Geneva, Switzerland: The IDC launched its latest research at the 30th Session of the UN Human Rights Council, hosted by the Office of the High Commissioner for Human Rights (OHCHR) in partnership with the Permanent Mission of Sweden.
With human migration reaching unprecedented levels, many States are struggling to respond to new refugee, asylum-seeker and migrant arrivals. Current crises highlight the need for alternative approaches that respect fundamental right to liberty, security, and human dignity, while still ensuring that States can responsibly govern their borders.
Over the past five years, the IDC has undertaken a program of research to identify and describe a number of positive alternatives to immigration detention (‘alternatives’) that respect fundamental rights, are less expensive and are equally or more effective than traditional border controls.
Alternatives are any law, policy or practice by which people are able to reside in the community, without being detained for migration-related reasons.
This research, entitled There are alternatives, provides readers with the guidance needed to successfully avoid unnecessary detention and to ensure community options are as effective as possible.
During the event the importance of research such as There are alternatives, which intends to provide guidance for those in positions to prevent the use of unnecessary detention, was highlighted, along with the need for increased transparency and accountability in immigration detention.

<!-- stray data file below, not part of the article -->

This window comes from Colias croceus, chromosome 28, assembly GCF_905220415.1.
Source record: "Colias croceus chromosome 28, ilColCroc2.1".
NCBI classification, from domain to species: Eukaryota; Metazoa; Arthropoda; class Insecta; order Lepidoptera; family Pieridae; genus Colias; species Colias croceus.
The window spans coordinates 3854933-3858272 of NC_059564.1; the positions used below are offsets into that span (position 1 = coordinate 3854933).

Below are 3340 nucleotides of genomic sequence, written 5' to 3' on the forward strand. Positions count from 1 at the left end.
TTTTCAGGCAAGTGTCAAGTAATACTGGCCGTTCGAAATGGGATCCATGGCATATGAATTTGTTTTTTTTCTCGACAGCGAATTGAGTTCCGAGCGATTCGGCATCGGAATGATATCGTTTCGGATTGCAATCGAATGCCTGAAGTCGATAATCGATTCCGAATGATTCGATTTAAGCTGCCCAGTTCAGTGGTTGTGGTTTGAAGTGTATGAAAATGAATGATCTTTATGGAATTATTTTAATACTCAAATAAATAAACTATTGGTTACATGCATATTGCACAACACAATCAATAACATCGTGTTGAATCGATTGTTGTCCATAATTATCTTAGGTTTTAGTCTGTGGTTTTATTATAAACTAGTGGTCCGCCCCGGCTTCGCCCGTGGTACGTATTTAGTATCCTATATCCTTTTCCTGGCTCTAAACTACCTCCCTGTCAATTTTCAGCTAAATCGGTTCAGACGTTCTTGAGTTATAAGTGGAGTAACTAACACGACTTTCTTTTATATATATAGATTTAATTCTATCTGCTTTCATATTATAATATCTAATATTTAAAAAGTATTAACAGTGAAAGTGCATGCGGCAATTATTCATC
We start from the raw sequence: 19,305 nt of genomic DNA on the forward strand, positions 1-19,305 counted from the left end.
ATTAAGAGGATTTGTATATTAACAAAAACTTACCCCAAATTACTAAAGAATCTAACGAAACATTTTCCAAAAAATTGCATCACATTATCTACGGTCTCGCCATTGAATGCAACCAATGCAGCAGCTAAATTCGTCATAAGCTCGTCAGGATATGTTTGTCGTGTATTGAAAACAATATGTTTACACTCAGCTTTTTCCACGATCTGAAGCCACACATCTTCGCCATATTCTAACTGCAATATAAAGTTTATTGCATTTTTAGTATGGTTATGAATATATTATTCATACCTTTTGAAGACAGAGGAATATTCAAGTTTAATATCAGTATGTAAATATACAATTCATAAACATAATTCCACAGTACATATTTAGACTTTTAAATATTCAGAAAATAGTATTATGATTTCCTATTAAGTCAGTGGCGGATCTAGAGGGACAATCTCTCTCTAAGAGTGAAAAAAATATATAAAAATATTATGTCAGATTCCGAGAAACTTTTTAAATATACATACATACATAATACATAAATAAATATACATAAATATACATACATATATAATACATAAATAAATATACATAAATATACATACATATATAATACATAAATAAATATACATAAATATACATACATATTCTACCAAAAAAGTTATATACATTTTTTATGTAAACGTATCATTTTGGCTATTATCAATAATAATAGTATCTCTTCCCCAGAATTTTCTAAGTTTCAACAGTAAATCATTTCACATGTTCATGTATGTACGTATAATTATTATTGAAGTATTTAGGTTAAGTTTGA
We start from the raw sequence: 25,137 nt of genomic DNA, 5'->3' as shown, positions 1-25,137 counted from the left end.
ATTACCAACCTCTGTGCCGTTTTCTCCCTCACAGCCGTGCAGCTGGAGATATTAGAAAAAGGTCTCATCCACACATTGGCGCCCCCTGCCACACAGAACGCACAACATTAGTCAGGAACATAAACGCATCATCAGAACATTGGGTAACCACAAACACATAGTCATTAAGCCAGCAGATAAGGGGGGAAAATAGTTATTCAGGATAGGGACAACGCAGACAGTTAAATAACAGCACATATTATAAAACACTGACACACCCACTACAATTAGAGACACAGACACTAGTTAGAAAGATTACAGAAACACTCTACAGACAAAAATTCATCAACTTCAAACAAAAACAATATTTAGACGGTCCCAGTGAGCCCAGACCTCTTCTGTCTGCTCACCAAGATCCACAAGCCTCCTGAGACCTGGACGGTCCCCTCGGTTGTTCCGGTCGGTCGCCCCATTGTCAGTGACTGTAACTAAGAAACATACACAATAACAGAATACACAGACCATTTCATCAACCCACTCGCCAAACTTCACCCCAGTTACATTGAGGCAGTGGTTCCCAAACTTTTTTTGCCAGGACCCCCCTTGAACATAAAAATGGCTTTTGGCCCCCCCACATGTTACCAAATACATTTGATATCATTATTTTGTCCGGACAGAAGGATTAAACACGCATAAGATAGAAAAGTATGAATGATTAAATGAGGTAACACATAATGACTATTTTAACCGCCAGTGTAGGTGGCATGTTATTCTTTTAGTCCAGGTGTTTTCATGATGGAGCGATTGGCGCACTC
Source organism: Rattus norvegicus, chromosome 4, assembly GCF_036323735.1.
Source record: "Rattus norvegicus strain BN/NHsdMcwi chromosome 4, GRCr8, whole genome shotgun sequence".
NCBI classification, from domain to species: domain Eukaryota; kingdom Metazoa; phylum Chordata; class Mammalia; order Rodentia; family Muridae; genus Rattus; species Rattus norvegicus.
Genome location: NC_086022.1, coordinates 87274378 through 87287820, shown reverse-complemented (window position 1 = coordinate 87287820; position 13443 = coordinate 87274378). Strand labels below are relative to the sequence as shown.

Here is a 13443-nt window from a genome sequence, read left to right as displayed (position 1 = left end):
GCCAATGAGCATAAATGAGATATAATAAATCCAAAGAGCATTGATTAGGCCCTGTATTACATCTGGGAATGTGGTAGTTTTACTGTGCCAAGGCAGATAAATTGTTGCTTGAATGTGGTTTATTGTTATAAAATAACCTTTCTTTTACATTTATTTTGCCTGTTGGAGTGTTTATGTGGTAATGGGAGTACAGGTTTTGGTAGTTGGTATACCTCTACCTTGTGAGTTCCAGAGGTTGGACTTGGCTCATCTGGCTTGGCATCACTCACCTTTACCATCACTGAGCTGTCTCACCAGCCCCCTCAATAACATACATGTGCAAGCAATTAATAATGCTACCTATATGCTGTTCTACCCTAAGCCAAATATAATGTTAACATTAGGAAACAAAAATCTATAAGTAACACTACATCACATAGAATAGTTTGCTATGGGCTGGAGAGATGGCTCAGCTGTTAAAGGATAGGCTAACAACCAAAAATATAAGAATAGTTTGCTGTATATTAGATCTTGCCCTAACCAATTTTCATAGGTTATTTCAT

The launch was opened Ms. Pia Oberoi, Advisor on Migration and Human Rights OHCHR with IDC Director Grant Mitchell, and panel presentations from:
- Mads Andenas, Former Chair United Nations Working Group on Arbitrary Detention
- Robyn Sampson, Research Fellow Swinburne University of Technology
- E. Ms. Veronika Bard, Ambassador Permanent Mission of Sweden to the United Nations in Geneva
- Jerome Phelps, Director Detention Action
Director of the IDC, Mr. Grant Mitchell, has spent years meeting with governments and understanding the challenges they face when overseeing migration. “Make no mistake” he said, “immigration detention does not solve the many and varied challenges of migration. This research shows that there are alternatives, which are more affordable, effective and humane.”
Lead author of the research, Dr. Robyn Sampson, Research Fellow Swinburne University of Technology, discussed the key findings of the report, with over 250 examples of alternatives from over 60 countries covered. The cast array of alternatives available were highlighted, including a presumption of liberty in law in Argentina, the prohibition of detention of vulnerable individuals in China and Panama, and the use of screening and assessment tools to inform placement decisions in the United States and Zambia.
“This research allowed us to identify key strategies for successful alternatives” said Dr. Sampson. The research included countries that experience large numbers of migrants in the face of small resources. “Engagement rather than enforcement isa recurring theme” said Dr. Sampson, “stabilising vulnerable populations and increasing real opportunities for resolution is key to establishing trust and compliance within a system.”
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